Fashion through the Great Depression at LSU
By Skylar Mays, Devin Levine, Anthony Kubeja and Myrika Mills
During the early 1920’s, or “Roaring Twenties,” the United States saw major economic prosperity. This financial boom stemmed from an increase in industrial production, reaching levels the nation had never seen before. As inventions and new efficient production methods flourished, the stock market raised to its peak. However, the market eventually fell by a great percentage in the Great Crash in 1929. The crash led directly to the Great Depression.
In 1928, the national income was $25 billion, equivalent to $363 billion in today’s economy. Unregulated expansion occurred a lot during this year, so the recession was inevitable. In 1932, the national income dropped all the way to $12 billion, or $205 billion today. On average, the national income reduced by 40 percent. The unemployment rate in the United States skyrocketed during the Depression era as well. Four percent of the country was unemployed in 1928. In just four years, that rate increased to 23.6 percent. In essence, twenty-four percent of the working population did not work, so only the upper class families had the time and money to stay fashionably updated. The general populous, on the other hand, had to use all of their money to cover the essentials and could not afford to splurge on pieces of fashion.
In the years following the Great Crash, LSU students were relatively unaffected fashion-wise. Although a large portion of the nation suffered a financial blow, it appears that uniforms on campus remained unchanged. College students during the early 1900’s mostly came from upper class families and, therefore, had the financial stability to maintain their fashion style during this era. Taking a look at the women in the LSU Baptist Student Union (BSU), they wore shin length dresses that generally had moderately low necklines. A belt around the waist supported the dress in form fitting their look. Many of these dresses had large lapels for added fashion. Women wore light-colored or white flat-soled shoes with low ankles that laced up the front. Men in the BSU club wore ether light or dark three-piece suit with a necktie and strictly white-collared, button-up shirt. Black round or square-toed dress shoes, like the white shirt, didn’t seem to vary either. Both men and women had their clothes well-pressed and ironed at all times.
Non-students, however, underwent more changes to their fashion than those in school; lack of income forced them to cut down their clothing options.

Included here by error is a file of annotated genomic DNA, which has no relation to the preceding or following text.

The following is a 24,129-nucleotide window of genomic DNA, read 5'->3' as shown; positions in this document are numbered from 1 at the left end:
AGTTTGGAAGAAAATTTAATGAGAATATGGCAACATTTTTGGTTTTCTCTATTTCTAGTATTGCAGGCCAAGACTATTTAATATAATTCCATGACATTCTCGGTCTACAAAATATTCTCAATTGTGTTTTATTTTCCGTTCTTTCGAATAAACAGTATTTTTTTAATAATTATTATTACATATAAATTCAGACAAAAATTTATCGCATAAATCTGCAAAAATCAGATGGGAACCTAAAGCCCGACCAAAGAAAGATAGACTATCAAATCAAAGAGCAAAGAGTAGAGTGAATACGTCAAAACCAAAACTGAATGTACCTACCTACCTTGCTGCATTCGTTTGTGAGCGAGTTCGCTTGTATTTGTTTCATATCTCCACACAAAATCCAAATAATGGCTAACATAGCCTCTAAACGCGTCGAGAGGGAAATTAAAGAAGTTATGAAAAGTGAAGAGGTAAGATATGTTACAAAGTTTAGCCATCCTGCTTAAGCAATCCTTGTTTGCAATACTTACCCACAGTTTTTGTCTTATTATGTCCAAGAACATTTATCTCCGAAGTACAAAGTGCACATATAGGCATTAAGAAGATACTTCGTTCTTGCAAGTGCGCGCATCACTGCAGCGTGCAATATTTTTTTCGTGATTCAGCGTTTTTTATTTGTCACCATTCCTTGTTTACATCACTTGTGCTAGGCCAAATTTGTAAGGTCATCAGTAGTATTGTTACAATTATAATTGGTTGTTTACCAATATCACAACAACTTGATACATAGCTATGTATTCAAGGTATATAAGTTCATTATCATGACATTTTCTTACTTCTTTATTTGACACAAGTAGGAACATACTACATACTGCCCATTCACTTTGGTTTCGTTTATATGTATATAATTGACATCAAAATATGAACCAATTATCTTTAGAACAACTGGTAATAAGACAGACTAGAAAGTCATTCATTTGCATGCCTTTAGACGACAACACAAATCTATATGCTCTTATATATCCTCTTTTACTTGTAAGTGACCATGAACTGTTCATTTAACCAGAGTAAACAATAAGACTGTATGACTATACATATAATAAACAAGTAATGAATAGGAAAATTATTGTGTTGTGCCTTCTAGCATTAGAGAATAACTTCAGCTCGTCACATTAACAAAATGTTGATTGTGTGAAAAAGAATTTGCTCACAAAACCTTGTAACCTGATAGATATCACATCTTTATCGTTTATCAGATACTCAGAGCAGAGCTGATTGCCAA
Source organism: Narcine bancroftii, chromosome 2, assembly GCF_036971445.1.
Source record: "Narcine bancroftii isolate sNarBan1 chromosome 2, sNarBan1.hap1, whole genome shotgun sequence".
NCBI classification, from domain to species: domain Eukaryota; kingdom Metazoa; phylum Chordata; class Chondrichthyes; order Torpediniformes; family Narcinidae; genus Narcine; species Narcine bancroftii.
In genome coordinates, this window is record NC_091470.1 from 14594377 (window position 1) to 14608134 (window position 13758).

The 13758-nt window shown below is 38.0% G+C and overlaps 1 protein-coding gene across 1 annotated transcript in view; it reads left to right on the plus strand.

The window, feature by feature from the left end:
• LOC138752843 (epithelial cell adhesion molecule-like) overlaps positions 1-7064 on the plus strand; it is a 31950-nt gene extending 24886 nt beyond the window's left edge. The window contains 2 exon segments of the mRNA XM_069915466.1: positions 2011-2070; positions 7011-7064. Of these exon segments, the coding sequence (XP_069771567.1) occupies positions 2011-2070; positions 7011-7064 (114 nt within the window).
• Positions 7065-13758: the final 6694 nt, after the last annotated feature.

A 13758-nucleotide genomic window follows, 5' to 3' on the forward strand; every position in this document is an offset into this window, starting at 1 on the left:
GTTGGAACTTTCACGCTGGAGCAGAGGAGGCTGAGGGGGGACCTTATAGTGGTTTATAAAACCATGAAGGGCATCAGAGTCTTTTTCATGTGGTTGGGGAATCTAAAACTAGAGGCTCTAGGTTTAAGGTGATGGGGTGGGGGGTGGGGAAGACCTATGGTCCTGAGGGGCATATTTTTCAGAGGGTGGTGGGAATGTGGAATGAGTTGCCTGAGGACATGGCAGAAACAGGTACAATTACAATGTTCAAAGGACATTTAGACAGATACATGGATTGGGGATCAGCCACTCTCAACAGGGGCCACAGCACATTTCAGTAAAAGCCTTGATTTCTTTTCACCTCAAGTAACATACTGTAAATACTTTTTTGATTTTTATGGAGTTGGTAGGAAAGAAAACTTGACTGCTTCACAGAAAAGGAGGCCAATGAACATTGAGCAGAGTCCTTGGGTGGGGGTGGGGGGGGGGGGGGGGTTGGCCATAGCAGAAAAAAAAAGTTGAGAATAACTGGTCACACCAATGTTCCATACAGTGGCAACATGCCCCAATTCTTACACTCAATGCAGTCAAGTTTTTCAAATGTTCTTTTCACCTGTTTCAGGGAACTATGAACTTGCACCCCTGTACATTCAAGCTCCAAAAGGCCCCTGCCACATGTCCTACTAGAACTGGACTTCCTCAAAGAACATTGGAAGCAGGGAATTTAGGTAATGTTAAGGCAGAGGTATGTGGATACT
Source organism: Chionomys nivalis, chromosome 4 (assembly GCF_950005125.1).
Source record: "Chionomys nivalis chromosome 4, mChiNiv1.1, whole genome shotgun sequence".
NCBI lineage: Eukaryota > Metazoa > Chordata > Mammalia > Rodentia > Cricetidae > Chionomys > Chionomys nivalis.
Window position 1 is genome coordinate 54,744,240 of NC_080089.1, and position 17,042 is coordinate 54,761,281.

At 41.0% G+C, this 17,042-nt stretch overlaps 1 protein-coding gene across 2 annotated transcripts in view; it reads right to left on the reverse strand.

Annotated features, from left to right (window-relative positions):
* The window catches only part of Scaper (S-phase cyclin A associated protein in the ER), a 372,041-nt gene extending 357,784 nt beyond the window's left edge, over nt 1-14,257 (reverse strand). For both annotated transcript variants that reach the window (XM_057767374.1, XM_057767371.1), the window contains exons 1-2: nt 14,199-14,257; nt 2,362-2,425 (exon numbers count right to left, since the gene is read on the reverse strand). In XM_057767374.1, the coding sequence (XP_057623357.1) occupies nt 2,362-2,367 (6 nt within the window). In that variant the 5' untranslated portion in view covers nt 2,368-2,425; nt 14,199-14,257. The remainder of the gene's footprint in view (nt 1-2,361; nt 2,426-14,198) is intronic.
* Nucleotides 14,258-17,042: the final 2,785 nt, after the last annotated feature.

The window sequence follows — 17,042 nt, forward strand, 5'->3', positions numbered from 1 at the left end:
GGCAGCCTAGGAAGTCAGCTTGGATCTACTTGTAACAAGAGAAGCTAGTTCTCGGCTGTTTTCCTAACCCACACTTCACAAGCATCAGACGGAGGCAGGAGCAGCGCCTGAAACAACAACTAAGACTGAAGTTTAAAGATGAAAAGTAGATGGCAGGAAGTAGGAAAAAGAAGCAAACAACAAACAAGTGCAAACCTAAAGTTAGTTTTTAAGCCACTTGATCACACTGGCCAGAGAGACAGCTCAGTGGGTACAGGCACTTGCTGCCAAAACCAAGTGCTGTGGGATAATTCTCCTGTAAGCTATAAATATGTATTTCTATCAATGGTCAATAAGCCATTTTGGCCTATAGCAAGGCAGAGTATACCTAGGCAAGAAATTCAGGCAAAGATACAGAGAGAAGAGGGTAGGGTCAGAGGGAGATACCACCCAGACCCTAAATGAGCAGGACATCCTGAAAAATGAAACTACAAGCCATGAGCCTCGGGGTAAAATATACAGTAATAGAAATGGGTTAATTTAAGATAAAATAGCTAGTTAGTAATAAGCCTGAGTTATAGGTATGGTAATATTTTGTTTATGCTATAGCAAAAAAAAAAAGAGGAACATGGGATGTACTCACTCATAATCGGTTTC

Following the crash, the majority of non-students turned to more affordable textiles. Furthermore, students and non-students wore similar outfits, but there was a huge contrast in the quality of material between the two parties. This prompted both the people and the clothing industry to develop creative improvisations for fashion within a limited budget. Instead of silk dresses, women wore different grades of rayon. Stockings were reverted from nylon to rayon as well. Some women brought humility to a whole new level when they converted feed sacks into dresses.
Men out of school typically wore sweater vests and trousers or three-piece suits of a lower grade post-Depression. As shown in the image above (Great Depression Non-Student Workers), denim was the most popular choice instead of silk and other more elegant materials. Fedoras were a popular style of hat during this time, as well as berets and top hats.
The “ornamental side” of beauty also separated students from the general populous during the Depression Era. This refers to the aspects along the lines of how people did their hair or adorned themselves with jewelry. These changes in fashion sense directly correlate to the difference in income and opportunity between students and non-students. Women, non-student or student, wore their hair in the same way. The vast majority of women at this time bobbed their chin-length hair, parted it on top, and the let the curly ends lay down the sides. Some women on and off campus wore earrings, painted their nails, and wore lipstick; others didn’t. It is reasonably assumed that students were able to apply and use these accessories and makeup more often than women who weren’t going to school. Non-student women would normally sell their jewelry for a quick penny.
As shown in the picture above, short, combed hair was the style for men in the 1930’s. This was the case on and off the academic scene. Also, beards were rare in these times. Men were clean-shaven unless they sported a toothbrush mustache, much like the mustache Adolf Hitler wore.
To conclude, a select few of people were able to afford higher end pieces of fashion during the Great Depression. This small group included students, shown through their ability to continue to pay for college. The opposite goes for the rest of the population; all of the money had to go to the necessities. The difference in income had an almost direct correlation with the difference in fashion between students and non-students. There is something commendable to be said about the fashionable improvisations particularly non-students made during the Great Depression. Their attire embodies resilience and pride in the darkest of times: a fashion statement much deeper than the cloth.
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“Baptist Student Union (1933),” Gumbo Yearbook, 1933. 35.
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“Men of Omicron Delta Kappa (1933),” Gumbo Yearbook, 1934. 36.
“Statistics of Income for 1928,” United States. US Treasury Department. Bureau of Internal Revenue. Washinton: Government Printing Office, 1930. Print.
“Statistics of Income for 1932,” United States. US Treasury Department. Bureau of Internal Revenue. . Washinton: Government Printing Office, 1934. Print.
“Woman Wearing a Flour Sack Dress.” “Fashion of the 1930s,” Tanya Sherman. LoveToKnow. LoveToKnow Corp, Web. 23 July 2017.